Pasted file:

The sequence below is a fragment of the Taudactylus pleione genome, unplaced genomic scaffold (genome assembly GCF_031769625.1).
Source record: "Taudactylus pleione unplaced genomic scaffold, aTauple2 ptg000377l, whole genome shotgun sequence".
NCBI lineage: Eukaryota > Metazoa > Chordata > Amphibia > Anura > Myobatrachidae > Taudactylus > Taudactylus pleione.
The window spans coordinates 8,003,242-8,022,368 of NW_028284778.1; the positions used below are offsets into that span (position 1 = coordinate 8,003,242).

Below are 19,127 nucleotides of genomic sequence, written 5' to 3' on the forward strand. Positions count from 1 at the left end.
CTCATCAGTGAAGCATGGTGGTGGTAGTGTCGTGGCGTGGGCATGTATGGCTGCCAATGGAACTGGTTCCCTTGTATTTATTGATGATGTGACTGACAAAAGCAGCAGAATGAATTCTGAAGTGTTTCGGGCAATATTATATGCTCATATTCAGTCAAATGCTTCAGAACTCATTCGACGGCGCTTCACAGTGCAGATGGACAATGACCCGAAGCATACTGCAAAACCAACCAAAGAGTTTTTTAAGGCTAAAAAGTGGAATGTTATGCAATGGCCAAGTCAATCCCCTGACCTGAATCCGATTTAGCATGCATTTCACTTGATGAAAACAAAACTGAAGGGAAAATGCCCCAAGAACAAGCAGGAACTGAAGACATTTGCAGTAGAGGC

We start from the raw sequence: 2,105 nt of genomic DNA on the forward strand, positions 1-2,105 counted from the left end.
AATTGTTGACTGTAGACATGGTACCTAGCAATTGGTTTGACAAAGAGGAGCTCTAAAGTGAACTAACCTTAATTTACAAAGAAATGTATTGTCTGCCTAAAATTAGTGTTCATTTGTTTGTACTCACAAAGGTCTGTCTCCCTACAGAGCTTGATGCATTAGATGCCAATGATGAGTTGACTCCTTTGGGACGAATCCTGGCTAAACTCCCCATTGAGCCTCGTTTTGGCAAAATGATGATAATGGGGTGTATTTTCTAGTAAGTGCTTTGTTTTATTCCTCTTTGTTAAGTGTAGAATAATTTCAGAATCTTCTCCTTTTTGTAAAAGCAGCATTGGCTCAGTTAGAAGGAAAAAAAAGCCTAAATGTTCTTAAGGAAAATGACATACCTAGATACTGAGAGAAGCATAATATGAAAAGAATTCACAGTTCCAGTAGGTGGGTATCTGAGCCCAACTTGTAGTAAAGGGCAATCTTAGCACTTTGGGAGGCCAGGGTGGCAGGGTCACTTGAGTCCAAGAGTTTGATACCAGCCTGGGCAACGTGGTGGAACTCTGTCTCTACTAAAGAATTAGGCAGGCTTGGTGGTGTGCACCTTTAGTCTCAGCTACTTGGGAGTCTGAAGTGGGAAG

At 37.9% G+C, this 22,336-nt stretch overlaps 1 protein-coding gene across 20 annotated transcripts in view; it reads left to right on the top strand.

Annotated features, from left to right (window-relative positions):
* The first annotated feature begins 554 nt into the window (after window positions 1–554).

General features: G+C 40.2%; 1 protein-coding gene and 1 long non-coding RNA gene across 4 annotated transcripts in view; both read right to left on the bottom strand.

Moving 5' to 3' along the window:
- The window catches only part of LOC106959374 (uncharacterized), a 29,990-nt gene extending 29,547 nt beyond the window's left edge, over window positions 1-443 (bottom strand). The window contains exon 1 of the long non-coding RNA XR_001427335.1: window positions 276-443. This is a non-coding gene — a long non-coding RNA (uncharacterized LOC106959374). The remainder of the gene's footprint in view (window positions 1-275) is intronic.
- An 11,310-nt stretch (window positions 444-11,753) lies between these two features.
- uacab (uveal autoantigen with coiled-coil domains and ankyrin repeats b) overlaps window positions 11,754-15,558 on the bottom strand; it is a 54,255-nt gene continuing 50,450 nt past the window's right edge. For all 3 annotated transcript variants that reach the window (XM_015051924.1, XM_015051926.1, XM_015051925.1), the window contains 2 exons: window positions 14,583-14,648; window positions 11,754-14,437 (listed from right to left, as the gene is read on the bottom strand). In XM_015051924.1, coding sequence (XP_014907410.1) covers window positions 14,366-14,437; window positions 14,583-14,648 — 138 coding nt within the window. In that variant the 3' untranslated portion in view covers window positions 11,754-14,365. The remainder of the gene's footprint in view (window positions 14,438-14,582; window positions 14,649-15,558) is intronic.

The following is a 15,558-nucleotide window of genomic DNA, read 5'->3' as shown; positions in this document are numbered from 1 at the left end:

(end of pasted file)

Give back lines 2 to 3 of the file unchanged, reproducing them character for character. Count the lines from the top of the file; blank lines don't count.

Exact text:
Source record: "Taudactylus pleione unplaced genomic scaffold, aTauple2 ptg000377l, whole genome shotgun sequence".
NCBI lineage: Eukaryota > Metazoa > Chordata > Amphibia > Anura > Myobatrachidae > Taudactylus > Taudactylus pleione.